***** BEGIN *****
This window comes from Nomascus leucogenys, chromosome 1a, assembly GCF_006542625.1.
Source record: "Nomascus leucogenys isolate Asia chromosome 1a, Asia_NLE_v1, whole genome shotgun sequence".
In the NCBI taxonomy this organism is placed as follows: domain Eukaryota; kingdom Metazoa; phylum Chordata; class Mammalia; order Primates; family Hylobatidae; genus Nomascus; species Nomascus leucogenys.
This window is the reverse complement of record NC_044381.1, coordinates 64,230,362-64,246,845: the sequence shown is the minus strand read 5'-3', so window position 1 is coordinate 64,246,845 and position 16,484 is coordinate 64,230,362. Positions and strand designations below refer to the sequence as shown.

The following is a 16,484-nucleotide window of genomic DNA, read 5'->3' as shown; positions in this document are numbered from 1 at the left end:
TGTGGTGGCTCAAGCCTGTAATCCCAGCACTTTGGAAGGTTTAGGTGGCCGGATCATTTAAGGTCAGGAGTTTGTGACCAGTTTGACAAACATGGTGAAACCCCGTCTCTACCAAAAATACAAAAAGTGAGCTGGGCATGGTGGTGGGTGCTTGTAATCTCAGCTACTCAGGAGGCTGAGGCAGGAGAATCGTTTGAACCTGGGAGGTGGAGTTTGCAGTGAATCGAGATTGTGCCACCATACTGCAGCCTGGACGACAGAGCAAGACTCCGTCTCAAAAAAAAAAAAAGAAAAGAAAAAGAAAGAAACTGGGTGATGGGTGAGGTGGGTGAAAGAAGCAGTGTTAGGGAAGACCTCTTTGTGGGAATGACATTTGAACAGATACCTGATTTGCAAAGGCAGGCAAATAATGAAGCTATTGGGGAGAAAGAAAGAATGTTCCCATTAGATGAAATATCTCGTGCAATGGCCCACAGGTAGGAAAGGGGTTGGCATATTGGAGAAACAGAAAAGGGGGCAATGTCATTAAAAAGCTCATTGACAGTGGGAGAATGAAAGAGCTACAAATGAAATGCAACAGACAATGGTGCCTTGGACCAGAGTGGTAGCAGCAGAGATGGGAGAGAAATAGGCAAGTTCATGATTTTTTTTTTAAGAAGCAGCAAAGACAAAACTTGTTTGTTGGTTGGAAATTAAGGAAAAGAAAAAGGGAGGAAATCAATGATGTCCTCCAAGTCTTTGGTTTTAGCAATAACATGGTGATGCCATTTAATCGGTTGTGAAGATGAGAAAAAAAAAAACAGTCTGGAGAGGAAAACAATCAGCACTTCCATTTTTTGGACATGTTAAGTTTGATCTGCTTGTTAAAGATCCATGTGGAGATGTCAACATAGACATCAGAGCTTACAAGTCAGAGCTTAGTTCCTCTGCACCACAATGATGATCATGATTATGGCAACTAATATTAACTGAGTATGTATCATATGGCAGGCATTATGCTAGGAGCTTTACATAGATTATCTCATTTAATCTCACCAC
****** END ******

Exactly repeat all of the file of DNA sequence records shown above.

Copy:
This window comes from Nomascus leucogenys, chromosome 1a, assembly GCF_006542625.1.
Source record: "Nomascus leucogenys isolate Asia chromosome 1a, Asia_NLE_v1, whole genome shotgun sequence".
In the NCBI taxonomy this organism is placed as follows: domain Eukaryota; kingdom Metazoa; phylum Chordata; class Mammalia; order Primates; family Hylobatidae; genus Nomascus; species Nomascus leucogenys.
This window is the reverse complement of record NC_044381.1, coordinates 64,230,362-64,246,845: the sequence shown is the minus strand read 5'-3', so window position 1 is coordinate 64,246,845 and position 16,484 is coordinate 64,230,362. Positions and strand designations below refer to the sequence as shown.

The following is a 16,484-nucleotide window of genomic DNA, read 5'->3' as shown; positions in this document are numbered from 1 at the left end:
TGTGGTGGCTCAAGCCTGTAATCCCAGCACTTTGGAAGGTTTAGGTGGCCGGATCATTTAAGGTCAGGAGTTTGTGACCAGTTTGACAAACATGGTGAAACCCCGTCTCTACCAAAAATACAAAAAGTGAGCTGGGCATGGTGGTGGGTGCTTGTAATCTCAGCTACTCAGGAGGCTGAGGCAGGAGAATCGTTTGAACCTGGGAGGTGGAGTTTGCAGTGAATCGAGATTGTGCCACCATACTGCAGCCTGGACGACAGAGCAAGACTCCGTCTCAAAAAAAAAAAAAGAAAAGAAAAAGAAAGAAACTGGGTGATGGGTGAGGTGGGTGAAAGAAGCAGTGTTAGGGAAGACCTCTTTGTGGGAATGACATTTGAACAGATACCTGATTTGCAAAGGCAGGCAAATAATGAAGCTATTGGGGAGAAAGAAAGAATGTTCCCATTAGATGAAATATCTCGTGCAATGGCCCACAGGTAGGAAAGGGGTTGGCATATTGGAGAAACAGAAAAGGGGGCAATGTCATTAAAAAGCTCATTGACAGTGGGAGAATGAAAGAGCTACAAATGAAATGCAACAGACAATGGTGCCTTGGACCAGAGTGGTAGCAGCAGAGATGGGAGAGAAATAGGCAAGTTCATGATTTTTTTTTTAAGAAGCAGCAAAGACAAAACTTGTTTGTTGGTTGGAAATTAAGGAAAAGAAAAAGGGAGGAAATCAATGATGTCCTCCAAGTCTTTGGTTTTAGCAATAACATGGTGATGCCATTTAATCGGTTGTGAAGATGAGAAAAAAAAAAACAGTCTGGAGAGGAAAACAATCAGCACTTCCATTTTTTGGACATGTTAAGTTTGATCTGCTTGTTAAAGATCCATGTGGAGATGTCAACATAGACATCAGAGCTTACAAGTCAGAGCTTAGTTCCTCTGCACCACAATGATGATCATGATTATGGCAACTAATATTAACTGAGTATGTATCATATGGCAGGCATTATGCTAGGAGCTTTACATAGATTATCTCATTTAATCTCACCAC